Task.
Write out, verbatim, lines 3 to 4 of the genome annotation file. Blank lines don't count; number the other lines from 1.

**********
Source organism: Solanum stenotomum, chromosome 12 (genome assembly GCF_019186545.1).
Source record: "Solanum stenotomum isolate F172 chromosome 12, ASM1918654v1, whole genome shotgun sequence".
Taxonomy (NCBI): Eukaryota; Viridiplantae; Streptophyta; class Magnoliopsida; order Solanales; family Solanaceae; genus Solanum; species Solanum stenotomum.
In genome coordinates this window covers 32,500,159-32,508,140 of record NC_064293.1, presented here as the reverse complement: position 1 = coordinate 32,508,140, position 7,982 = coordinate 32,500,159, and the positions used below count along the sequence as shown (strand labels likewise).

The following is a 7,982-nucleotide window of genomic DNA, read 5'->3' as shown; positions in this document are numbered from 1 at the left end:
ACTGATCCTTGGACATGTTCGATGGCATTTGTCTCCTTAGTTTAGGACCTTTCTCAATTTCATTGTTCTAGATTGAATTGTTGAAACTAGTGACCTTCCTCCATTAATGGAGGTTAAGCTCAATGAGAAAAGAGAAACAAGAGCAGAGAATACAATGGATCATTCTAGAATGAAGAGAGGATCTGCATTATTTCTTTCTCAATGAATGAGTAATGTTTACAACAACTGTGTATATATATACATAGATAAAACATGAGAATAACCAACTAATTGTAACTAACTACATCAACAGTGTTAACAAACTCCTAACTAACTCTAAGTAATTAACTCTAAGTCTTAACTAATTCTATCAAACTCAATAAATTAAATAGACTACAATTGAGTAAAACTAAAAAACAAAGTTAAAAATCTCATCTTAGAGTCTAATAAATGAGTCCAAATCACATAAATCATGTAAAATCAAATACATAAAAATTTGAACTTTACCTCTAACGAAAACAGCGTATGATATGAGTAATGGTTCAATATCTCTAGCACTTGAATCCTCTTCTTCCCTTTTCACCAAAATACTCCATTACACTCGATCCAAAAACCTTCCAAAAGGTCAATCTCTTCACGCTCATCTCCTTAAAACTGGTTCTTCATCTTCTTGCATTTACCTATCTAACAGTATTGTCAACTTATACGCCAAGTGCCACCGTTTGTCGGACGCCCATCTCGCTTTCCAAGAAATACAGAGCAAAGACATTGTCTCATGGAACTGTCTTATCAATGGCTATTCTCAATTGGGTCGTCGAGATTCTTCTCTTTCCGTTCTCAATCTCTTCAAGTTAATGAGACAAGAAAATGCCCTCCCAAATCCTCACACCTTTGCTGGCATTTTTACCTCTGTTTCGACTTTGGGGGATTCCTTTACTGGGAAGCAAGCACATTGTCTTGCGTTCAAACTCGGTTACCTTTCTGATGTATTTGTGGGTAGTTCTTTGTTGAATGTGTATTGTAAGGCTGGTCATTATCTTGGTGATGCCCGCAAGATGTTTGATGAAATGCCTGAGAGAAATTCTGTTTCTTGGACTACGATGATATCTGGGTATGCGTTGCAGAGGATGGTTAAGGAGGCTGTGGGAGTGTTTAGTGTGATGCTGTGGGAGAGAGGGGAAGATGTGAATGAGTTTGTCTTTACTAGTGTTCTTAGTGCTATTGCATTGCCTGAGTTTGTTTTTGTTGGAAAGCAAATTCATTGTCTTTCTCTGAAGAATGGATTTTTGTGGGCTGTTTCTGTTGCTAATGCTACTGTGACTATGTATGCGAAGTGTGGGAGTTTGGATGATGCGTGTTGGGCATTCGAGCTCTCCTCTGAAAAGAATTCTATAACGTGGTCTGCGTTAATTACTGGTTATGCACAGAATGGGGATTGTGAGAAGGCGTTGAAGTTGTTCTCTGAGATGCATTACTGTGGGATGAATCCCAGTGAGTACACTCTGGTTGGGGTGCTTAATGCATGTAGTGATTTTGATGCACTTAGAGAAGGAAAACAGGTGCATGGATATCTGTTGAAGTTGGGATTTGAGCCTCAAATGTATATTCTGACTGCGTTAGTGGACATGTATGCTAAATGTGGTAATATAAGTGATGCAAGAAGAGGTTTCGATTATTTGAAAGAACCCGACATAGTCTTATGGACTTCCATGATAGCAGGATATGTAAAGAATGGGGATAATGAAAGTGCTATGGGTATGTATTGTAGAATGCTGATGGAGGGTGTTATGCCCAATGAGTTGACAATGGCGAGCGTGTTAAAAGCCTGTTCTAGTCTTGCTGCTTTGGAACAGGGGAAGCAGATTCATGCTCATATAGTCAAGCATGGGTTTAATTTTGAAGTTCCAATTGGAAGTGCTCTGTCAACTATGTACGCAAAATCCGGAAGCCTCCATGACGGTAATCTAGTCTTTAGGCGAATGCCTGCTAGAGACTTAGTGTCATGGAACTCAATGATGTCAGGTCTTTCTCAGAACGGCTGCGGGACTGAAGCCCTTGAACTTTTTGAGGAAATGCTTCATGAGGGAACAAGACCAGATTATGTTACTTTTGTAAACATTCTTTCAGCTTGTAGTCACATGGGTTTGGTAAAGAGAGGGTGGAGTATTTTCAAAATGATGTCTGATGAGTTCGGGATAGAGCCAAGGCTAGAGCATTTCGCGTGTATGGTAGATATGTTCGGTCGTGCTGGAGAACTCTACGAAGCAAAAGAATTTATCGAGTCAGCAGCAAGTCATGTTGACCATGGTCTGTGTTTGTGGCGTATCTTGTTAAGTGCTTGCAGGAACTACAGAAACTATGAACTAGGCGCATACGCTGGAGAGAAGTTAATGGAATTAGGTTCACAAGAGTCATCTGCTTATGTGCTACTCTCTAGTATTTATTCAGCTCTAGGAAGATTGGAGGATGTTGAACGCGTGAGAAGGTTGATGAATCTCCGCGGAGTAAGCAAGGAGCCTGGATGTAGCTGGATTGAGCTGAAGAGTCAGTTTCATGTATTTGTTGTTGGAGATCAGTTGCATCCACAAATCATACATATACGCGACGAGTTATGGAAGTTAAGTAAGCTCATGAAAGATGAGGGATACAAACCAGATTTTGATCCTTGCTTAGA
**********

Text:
Taxonomy (NCBI): Eukaryota; Viridiplantae; Streptophyta; class Magnoliopsida; order Solanales; family Solanaceae; genus Solanum; species Solanum stenotomum.
In genome coordinates this window covers 32,500,159-32,508,140 of record NC_064293.1, presented here as the reverse complement: position 1 = coordinate 32,508,140, position 7,982 = coordinate 32,500,159, and the positions used below count along the sequence as shown (strand labels likewise).